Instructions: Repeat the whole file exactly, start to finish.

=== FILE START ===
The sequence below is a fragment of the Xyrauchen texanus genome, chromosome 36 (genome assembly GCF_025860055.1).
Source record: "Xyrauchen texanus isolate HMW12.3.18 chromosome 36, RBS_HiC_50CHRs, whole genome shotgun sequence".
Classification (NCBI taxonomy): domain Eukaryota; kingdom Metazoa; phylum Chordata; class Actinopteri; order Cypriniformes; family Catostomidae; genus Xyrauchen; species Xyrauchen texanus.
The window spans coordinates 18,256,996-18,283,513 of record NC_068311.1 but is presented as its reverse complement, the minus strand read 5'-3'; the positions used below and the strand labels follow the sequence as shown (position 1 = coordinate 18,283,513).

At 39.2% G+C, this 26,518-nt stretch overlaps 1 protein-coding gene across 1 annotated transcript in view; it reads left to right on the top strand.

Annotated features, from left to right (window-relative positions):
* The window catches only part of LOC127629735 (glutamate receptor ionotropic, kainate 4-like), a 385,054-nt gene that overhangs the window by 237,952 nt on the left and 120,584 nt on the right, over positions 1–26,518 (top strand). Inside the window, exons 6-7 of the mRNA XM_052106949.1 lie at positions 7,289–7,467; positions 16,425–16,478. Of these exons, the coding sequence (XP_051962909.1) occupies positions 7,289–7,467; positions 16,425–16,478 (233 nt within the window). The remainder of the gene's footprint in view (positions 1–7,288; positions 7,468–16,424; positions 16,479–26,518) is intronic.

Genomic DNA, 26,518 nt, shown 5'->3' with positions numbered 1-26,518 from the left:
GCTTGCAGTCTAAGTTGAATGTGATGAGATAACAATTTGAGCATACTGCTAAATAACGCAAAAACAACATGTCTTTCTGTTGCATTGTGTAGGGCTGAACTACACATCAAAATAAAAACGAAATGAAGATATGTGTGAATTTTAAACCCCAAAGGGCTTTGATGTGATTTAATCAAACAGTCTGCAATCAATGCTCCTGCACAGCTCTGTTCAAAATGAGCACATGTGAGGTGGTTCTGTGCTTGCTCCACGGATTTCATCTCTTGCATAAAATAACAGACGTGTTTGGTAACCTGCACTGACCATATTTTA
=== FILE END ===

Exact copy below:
The sequence below is a fragment of the Xyrauchen texanus genome, chromosome 36 (genome assembly GCF_025860055.1).
Source record: "Xyrauchen texanus isolate HMW12.3.18 chromosome 36, RBS_HiC_50CHRs, whole genome shotgun sequence".
Classification (NCBI taxonomy): domain Eukaryota; kingdom Metazoa; phylum Chordata; class Actinopteri; order Cypriniformes; family Catostomidae; genus Xyrauchen; species Xyrauchen texanus.
The window spans coordinates 18,256,996-18,283,513 of record NC_068311.1 but is presented as its reverse complement, the minus strand read 5'-3'; the positions used below and the strand labels follow the sequence as shown (position 1 = coordinate 18,283,513).

At 39.2% G+C, this 26,518-nt stretch overlaps 1 protein-coding gene across 1 annotated transcript in view; it reads left to right on the top strand.

Annotated features, from left to right (window-relative positions):
* The window catches only part of LOC127629735 (glutamate receptor ionotropic, kainate 4-like), a 385,054-nt gene that overhangs the window by 237,952 nt on the left and 120,584 nt on the right, over positions 1–26,518 (top strand). Inside the window, exons 6-7 of the mRNA XM_052106949.1 lie at positions 7,289–7,467; positions 16,425–16,478. Of these exons, the coding sequence (XP_051962909.1) occupies positions 7,289–7,467; positions 16,425–16,478 (233 nt within the window). The remainder of the gene's footprint in view (positions 1–7,288; positions 7,468–16,424; positions 16,479–26,518) is intronic.

Genomic DNA, 26,518 nt, shown 5'->3' with positions numbered 1-26,518 from the left:
GCTTGCAGTCTAAGTTGAATGTGATGAGATAACAATTTGAGCATACTGCTAAATAACGCAAAAACAACATGTCTTTCTGTTGCATTGTGTAGGGCTGAACTACACATCAAAATAAAAACGAAATGAAGATATGTGTGAATTTTAAACCCCAAAGGGCTTTGATGTGATTTAATCAAACAGTCTGCAATCAATGCTCCTGCACAGCTCTGTTCAAAATGAGCACATGTGAGGTGGTTCTGTGCTTGCTCCACGGATTTCATCTCTTGCATAAAATAACAGACGTGTTTGGTAACCTGCACTGACCATATTTTA